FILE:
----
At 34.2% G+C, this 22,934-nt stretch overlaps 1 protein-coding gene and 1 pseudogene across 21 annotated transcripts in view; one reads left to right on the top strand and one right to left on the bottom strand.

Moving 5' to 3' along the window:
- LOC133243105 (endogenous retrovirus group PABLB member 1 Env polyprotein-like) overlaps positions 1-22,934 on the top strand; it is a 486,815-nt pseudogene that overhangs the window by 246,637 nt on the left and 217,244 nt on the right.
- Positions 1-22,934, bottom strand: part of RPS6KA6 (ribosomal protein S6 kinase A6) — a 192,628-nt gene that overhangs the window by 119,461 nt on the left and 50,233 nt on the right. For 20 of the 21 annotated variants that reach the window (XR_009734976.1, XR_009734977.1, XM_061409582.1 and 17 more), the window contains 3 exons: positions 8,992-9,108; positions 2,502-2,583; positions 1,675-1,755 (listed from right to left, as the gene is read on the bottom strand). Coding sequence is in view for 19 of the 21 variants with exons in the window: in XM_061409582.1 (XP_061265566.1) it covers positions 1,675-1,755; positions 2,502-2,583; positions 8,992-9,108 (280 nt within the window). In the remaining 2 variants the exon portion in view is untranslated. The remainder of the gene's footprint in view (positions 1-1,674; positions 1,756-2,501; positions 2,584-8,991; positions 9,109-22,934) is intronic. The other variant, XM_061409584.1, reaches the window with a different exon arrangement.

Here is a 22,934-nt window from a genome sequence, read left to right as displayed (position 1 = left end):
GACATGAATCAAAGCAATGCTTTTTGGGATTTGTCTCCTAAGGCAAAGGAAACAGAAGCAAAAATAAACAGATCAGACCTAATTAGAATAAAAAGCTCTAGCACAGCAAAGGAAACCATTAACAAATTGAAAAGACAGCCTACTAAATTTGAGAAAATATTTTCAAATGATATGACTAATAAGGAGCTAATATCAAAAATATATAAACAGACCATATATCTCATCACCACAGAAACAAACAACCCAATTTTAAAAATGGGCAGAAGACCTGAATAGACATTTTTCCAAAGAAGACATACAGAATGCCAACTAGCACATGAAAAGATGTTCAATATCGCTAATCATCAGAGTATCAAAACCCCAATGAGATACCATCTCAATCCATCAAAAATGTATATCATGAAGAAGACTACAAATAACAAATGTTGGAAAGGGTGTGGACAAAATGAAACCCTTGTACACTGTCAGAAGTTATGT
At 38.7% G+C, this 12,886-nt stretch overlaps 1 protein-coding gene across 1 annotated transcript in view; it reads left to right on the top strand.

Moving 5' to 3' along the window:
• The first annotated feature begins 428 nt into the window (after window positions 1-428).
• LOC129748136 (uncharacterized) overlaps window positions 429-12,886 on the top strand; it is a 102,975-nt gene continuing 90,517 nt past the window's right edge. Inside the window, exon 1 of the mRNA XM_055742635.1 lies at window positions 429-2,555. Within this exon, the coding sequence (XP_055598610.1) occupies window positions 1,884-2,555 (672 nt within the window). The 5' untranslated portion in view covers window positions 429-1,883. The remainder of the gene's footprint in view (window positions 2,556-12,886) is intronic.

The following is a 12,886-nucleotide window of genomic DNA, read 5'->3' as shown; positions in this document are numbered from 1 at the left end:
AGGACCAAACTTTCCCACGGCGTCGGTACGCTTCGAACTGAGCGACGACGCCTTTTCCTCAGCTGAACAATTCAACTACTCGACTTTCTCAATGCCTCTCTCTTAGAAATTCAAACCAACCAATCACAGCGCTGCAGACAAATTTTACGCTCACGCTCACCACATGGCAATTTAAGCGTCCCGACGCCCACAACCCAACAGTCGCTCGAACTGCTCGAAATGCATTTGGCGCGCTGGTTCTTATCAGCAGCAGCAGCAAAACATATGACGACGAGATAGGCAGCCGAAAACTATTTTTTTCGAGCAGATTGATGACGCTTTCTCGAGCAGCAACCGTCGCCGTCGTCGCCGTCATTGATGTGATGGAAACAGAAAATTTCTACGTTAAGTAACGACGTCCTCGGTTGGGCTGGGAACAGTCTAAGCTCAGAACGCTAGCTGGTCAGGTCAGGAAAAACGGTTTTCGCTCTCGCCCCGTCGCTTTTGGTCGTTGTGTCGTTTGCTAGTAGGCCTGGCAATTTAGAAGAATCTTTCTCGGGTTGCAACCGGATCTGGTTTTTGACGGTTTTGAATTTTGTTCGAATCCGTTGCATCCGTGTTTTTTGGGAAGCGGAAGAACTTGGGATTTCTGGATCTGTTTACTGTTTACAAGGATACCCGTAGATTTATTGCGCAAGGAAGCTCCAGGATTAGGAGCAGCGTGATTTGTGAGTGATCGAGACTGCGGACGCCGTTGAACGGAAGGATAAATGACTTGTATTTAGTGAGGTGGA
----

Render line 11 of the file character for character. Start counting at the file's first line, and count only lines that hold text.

The following is a 12,886-nucleotide window of genomic DNA, read 5'->3' as shown; positions in this document are numbered from 1 at the left end: